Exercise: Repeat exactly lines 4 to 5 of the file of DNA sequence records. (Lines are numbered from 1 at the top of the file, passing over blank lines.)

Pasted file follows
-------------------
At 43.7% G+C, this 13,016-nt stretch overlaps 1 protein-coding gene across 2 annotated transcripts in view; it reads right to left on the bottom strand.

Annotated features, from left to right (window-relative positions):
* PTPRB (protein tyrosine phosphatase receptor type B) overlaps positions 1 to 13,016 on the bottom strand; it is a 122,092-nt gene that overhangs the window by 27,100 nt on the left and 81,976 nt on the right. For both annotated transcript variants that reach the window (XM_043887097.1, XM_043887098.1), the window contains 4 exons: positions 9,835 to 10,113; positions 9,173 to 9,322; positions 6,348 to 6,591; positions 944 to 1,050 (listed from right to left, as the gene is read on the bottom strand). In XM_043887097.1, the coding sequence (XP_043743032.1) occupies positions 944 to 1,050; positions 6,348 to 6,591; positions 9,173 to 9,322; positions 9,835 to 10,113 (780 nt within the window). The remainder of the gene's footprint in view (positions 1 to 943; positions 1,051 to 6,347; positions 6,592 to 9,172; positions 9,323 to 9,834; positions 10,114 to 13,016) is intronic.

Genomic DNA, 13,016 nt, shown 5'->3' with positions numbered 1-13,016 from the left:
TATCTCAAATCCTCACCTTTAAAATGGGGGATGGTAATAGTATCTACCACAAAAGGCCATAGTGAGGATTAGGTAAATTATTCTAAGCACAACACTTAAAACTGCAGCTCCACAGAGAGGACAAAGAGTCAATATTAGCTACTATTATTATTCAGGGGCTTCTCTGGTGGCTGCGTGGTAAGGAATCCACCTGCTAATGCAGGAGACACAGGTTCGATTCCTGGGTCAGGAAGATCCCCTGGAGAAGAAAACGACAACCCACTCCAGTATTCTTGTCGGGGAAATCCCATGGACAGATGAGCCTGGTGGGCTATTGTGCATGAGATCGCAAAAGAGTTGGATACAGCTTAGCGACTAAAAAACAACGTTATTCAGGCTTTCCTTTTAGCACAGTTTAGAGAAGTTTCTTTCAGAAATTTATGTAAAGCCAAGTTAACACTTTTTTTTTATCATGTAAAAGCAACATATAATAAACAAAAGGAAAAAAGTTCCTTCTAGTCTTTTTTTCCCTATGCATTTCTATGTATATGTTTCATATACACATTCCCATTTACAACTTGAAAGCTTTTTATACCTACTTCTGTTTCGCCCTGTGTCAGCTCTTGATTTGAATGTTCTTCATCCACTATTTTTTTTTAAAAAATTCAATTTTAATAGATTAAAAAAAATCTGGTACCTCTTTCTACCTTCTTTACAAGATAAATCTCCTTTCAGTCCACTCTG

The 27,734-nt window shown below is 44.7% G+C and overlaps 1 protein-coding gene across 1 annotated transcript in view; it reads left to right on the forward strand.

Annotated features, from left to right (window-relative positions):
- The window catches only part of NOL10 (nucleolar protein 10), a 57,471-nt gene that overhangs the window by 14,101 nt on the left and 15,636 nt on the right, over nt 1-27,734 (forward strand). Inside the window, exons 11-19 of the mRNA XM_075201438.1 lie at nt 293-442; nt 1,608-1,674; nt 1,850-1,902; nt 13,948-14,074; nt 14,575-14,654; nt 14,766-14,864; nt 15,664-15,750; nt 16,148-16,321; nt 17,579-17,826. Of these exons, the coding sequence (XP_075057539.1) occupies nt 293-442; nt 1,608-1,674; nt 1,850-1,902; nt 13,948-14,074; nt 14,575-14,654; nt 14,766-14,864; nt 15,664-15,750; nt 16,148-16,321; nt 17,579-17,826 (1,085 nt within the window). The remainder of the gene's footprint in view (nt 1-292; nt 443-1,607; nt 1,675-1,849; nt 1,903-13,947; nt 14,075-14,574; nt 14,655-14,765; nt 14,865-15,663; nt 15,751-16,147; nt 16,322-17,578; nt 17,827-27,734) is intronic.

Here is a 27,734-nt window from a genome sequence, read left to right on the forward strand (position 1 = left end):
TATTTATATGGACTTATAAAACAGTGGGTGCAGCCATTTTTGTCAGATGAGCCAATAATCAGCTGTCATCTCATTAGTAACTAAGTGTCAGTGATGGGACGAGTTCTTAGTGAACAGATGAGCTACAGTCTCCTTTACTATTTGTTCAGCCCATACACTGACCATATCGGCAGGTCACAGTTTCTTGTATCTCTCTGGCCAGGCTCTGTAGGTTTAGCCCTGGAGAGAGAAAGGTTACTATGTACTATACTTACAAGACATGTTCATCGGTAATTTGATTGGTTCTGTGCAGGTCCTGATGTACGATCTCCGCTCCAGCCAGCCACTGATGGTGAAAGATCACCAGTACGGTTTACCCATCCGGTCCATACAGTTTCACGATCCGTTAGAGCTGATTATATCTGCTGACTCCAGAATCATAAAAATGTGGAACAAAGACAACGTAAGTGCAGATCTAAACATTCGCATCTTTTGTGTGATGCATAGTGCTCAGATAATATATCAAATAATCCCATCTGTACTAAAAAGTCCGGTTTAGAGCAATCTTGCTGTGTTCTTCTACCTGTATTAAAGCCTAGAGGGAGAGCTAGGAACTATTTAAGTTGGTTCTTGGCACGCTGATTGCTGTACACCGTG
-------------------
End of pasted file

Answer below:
Genomic DNA, 13,016 nt, shown 5'->3' with positions numbered 1-13,016 from the left:
TATCTCAAATCCTCACCTTTAAAATGGGGGATGGTAATAGTATCTACCACAAAAGGCCATAGTGAGGATTAGGTAAATTATTCTAAGCACAACACTTAAAACTGCAGCTCCACAGAGAGGACAAAGAGTCAATATTAGCTACTATTATTATTCAGGGGCTTCTCTGGTGGCTGCGTGGTAAGGAATCCACCTGCTAATGCAGGAGACACAGGTTCGATTCCTGGGTCAGGAAGATCCCCTGGAGAAGAAAACGACAACCCACTCCAGTATTCTTGTCGGGGAAATCCCATGGACAGATGAGCCTGGTGGGCTATTGTGCATGAGATCGCAAAAGAGTTGGATACAGCTTAGCGACTAAAAAACAACGTTATTCAGGCTTTCCTTTTAGCACAGTTTAGAGAAGTTTCTTTCAGAAATTTATGTAAAGCCAAGTTAACACTTTTTTTTTATCATGTAAAAGCAACATATAATAAACAAAAGGAAAAAAGTTCCTTCTAGTCTTTTTTTCCCTATGCATTTCTATGTATATGTTTCATATACACATTCCCATTTACAACTTGAAAGCTTTTTATACCTACTTCTGTTTCGCCCTGTGTCAGCTCTTGATTTGAATGTTCTTCATCCACTATTTTTTTTTAAAAAATTCAATTTTAATAGATTAAAAAAAATCTGGTACCTCTTTCTACCTTCTTTACAAGATAAATCTCCTTTCAGTCCACTCTG